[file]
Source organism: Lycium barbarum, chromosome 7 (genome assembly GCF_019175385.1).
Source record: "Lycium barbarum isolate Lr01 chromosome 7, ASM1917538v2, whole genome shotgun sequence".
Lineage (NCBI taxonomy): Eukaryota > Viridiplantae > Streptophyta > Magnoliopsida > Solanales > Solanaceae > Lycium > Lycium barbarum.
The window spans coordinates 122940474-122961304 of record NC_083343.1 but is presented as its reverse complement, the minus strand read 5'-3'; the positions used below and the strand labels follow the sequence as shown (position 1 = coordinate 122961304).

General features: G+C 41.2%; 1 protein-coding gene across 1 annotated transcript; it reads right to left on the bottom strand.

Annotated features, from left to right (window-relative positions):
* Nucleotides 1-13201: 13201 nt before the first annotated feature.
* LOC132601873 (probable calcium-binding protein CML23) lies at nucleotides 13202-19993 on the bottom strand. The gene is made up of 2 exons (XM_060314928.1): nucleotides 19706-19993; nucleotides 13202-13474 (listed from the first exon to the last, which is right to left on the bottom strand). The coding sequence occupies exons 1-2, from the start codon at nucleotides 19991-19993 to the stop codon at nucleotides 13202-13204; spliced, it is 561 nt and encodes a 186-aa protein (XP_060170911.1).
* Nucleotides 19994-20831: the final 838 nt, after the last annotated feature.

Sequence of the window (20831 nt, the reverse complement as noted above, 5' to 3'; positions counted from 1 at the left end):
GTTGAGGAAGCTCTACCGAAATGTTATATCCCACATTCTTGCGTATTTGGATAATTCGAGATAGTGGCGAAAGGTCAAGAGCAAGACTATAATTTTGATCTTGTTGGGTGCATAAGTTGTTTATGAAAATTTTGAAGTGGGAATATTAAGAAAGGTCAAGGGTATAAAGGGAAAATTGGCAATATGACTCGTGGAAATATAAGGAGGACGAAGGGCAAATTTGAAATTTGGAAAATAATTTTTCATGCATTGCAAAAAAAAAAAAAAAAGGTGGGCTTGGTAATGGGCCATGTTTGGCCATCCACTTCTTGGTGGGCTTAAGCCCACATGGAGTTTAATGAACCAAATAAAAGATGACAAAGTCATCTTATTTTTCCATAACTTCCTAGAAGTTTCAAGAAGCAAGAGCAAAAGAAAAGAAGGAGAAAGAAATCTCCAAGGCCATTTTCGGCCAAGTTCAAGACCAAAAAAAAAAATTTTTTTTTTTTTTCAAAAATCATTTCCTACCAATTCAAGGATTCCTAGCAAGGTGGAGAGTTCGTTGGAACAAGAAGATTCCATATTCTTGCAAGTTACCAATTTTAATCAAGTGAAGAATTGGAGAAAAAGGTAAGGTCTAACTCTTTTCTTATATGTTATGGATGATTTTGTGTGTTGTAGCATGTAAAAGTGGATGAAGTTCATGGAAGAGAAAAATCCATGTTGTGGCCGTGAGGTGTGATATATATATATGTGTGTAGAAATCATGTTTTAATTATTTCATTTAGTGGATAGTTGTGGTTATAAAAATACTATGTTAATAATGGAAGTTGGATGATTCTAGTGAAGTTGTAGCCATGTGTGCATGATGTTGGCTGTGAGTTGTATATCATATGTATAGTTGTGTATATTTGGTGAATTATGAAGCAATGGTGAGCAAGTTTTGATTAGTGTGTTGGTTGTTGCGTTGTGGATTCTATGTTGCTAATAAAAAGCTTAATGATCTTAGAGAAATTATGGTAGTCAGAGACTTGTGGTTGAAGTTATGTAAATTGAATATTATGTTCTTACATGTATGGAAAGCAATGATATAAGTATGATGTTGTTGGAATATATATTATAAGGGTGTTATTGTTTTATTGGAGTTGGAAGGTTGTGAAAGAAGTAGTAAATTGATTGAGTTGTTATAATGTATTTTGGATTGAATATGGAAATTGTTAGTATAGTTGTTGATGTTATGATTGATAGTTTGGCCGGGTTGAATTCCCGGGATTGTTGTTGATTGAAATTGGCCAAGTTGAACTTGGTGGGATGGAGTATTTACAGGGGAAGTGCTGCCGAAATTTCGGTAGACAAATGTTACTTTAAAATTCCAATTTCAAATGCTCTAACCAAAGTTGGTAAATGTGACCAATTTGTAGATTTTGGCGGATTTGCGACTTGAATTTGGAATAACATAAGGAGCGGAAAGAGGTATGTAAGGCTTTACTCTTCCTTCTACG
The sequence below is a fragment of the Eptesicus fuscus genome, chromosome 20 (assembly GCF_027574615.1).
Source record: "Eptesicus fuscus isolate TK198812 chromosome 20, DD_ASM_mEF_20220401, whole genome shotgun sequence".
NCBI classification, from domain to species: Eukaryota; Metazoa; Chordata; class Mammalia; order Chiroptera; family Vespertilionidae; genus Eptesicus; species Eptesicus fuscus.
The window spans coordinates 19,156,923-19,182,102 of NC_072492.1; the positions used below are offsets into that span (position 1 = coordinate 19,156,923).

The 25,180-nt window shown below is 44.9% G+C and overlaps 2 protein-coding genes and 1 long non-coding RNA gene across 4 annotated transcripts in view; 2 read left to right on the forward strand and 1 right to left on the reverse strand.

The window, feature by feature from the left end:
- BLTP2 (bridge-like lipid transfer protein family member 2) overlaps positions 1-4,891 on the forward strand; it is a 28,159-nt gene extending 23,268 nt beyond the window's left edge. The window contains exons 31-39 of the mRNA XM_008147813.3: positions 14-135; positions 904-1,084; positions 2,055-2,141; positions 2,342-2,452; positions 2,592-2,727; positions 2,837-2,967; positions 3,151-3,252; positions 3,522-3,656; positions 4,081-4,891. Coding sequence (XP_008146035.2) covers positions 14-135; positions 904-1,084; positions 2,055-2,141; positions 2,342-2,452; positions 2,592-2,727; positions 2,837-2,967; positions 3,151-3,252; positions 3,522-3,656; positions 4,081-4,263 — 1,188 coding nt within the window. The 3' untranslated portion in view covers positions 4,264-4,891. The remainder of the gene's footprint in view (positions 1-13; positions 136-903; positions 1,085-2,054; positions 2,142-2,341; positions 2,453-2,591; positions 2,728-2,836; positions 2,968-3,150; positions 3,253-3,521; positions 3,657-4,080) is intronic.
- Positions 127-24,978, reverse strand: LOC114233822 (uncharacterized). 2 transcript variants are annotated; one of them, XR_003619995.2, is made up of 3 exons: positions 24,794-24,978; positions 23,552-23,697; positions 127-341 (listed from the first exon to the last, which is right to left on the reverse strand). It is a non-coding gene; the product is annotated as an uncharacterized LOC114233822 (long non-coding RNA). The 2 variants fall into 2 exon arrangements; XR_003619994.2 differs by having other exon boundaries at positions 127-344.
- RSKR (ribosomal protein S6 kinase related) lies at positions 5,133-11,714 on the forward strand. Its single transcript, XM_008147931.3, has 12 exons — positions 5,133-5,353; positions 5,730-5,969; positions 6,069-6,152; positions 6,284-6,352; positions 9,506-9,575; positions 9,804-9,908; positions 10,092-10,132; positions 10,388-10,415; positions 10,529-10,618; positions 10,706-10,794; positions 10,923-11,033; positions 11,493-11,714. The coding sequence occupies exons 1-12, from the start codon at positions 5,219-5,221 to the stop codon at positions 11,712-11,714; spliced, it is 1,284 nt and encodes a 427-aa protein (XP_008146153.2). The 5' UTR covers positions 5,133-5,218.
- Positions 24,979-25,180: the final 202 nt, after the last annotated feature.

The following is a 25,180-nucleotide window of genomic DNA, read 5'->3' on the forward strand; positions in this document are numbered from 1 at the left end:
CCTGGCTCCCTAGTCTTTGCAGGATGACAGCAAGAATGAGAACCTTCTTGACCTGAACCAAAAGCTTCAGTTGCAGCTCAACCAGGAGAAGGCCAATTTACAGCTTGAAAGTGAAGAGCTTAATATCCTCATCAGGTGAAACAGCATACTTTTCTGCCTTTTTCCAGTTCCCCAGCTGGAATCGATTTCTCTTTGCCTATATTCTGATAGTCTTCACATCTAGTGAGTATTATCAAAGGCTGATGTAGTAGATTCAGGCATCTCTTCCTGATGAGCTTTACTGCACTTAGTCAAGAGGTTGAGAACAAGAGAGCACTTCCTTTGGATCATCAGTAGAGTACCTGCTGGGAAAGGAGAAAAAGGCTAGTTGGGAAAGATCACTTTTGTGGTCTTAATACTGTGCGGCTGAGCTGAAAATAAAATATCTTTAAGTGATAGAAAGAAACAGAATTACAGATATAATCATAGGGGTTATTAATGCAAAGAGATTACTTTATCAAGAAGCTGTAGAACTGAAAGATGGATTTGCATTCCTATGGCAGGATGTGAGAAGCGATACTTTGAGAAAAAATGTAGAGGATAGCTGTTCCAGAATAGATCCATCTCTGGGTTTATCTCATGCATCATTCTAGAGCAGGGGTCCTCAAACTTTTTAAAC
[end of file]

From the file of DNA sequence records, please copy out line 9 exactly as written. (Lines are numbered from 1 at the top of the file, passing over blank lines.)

* Nucleotides 19994-20831: the final 838 nt, after the last annotated feature.